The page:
Homilies of Chrysostom
And as Jesus passed by, he saw a man which was blind from his birth.
"And as Jesus passed by, He saw a man which was blind from his birth. And His disciples asked Him, saying, Master, who did sin, this man, or his parents, that he was born blind?"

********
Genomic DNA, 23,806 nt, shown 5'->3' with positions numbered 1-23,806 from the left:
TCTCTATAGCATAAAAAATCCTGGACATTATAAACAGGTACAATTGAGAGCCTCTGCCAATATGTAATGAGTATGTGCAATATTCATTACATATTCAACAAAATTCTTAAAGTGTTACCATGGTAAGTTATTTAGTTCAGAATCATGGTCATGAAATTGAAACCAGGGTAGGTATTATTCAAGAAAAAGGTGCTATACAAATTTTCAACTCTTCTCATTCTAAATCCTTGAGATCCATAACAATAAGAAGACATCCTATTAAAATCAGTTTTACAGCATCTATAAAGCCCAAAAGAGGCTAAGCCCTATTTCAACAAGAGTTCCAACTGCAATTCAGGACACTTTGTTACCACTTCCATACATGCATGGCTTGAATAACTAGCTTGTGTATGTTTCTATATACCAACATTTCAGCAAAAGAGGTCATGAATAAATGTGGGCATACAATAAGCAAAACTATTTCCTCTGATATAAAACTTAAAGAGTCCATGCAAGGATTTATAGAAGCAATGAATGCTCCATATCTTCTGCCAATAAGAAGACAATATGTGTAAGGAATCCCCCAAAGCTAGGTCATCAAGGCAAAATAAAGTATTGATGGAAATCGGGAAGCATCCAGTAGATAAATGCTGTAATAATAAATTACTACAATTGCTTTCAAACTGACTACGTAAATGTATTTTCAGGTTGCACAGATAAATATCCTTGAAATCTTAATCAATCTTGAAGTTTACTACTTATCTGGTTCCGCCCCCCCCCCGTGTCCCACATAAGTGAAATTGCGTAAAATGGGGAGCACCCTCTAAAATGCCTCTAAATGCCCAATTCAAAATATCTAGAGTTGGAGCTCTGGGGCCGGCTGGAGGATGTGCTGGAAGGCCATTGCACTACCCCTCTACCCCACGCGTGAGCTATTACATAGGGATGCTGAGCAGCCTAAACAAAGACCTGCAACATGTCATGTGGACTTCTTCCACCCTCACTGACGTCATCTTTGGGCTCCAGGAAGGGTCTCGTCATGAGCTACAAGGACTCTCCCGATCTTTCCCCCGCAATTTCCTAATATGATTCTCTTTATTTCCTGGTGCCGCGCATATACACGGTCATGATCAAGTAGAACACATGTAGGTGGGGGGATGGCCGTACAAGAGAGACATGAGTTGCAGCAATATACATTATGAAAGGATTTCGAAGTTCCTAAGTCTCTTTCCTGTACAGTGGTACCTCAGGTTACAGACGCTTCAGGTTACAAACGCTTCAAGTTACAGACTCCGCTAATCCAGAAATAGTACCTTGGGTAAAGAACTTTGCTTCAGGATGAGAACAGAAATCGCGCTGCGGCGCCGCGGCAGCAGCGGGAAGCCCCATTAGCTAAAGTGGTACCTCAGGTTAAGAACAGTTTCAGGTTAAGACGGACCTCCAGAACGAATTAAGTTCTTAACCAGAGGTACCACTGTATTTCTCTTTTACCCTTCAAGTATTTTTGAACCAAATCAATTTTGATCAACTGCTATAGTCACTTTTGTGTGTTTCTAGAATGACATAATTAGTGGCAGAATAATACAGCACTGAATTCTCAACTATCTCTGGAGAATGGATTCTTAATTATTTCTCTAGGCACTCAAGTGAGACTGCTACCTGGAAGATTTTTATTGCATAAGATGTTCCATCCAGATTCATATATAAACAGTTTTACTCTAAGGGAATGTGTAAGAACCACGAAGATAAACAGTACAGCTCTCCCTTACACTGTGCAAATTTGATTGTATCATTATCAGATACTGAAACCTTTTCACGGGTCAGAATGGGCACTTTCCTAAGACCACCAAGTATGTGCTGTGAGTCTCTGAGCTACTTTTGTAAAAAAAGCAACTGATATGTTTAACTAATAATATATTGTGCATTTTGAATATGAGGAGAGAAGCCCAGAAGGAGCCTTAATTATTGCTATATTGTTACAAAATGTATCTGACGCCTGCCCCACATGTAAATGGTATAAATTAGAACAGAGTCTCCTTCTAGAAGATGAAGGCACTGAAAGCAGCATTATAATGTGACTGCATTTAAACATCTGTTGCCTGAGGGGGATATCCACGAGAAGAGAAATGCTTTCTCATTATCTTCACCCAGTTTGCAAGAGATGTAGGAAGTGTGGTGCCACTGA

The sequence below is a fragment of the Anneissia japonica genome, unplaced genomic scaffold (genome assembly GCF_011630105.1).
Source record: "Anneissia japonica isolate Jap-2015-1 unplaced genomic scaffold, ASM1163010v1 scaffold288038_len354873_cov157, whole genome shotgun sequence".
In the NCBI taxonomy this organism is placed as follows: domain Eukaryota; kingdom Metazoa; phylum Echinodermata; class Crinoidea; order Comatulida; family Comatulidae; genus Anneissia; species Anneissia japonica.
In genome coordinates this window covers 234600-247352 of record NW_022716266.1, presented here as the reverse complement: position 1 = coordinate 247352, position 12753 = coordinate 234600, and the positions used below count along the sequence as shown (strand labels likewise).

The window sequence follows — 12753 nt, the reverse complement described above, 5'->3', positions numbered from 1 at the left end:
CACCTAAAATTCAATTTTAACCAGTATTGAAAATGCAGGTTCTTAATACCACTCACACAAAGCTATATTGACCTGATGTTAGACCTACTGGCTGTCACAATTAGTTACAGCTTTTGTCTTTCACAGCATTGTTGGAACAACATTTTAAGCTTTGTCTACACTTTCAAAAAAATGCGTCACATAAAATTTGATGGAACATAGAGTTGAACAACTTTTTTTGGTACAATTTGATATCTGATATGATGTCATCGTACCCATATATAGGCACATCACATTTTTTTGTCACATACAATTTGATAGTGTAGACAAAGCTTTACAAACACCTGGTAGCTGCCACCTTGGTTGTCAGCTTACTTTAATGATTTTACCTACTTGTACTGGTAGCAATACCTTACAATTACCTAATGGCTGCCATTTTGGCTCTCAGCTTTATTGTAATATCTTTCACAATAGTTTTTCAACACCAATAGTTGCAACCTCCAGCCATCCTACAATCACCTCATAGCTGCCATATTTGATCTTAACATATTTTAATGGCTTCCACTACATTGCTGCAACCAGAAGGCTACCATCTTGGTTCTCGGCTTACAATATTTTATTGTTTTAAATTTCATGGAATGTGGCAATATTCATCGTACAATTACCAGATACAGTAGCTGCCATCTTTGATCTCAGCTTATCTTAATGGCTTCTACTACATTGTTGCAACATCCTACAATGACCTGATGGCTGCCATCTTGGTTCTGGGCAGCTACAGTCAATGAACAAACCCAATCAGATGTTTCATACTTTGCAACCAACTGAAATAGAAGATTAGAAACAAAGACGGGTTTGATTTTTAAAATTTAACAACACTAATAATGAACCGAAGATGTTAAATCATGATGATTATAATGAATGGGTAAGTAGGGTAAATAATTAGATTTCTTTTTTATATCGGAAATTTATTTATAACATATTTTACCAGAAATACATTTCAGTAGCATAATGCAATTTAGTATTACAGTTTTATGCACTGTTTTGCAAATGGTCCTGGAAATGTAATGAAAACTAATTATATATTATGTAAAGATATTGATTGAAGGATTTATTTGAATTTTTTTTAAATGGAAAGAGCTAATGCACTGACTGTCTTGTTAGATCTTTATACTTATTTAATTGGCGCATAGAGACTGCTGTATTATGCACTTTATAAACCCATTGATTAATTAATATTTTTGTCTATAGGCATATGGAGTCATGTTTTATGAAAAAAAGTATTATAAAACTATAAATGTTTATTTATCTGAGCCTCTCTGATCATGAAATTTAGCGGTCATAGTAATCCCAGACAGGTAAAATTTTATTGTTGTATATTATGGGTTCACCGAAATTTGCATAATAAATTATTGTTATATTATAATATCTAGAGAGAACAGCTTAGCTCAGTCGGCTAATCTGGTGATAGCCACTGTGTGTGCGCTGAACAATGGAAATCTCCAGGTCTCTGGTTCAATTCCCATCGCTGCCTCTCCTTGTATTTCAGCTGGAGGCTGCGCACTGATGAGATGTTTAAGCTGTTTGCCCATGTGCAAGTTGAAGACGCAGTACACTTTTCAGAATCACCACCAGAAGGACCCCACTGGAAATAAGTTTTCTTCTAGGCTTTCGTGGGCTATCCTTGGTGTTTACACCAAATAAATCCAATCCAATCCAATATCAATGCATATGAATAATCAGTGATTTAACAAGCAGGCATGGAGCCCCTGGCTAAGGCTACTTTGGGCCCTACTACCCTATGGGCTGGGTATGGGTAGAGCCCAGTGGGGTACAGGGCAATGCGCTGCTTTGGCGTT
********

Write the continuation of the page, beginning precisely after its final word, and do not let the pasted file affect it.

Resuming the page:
[1.] "And as Jesus passed by, He saw a man which was blind from his birth." Being full of love for man, and caring for our salvation, and desiring to stop the mouths of the foolish, He omitteth nothing of His own part, though there be none to give heed. And the Prophet knowing this saith, "That Thou mightest be justified when Thou speakest, and be clear when Thou art judged." (Psalm 51:4.) Wherefore here, when they would not receive His sublime sayings, but said that He had a devil, and attempted to kill Him, He went forth from the Temple, and healed the blind, mitigating their rage by His absence, and by working the miracle softening their hardness and cruelty, and establishing His assertions. And He worketh a miracle which was no common one, but one which took place then for the first time. "Since the world began," saith he who was healed, "was it not heard that any man opened the eyes of one that was born blind." (Ver. 32.) Some have, perhaps, opened the eyes of the blind, but of one born blind never. And that on going out of the Temple, He proceeded intentionally to the work, is clear from this; it was He who saw the blind man, not the blind man who came to Him; and so earnestly did He look upon him, that even His disciples perceived it. From this, at least, they came to question Him; for when they saw Him earnestly regarding the man, they asked Him, saying, "Who did sin, this man, or his parents?" A mistaken question, for how could he sin before he was born? and how, if his parents had sinned, would he have been punished? Whence then came they to put this question? Before, when He healed the paralytic, He said, "Behold, thou art made whole, sin no more." (c. v. 14.) They therefore, having understood that he was palsied on account of sin, said, "Well, that other was palsied because of his sins; but concerning this man, what wouldest Thou say? hath he sinned? It is not possible to say so, for he is blind from his birth. Have his parents sinned? Neither can one say this, for the child suffers not punishment for the father." As therefore when we see a child evil entreated, we exclaim, "What can one say of this? what has the child done?" not as asking a question, but as being perplexed, so the disciples spake here, not so much asking for information, as being in perplexity. What then saith Christ?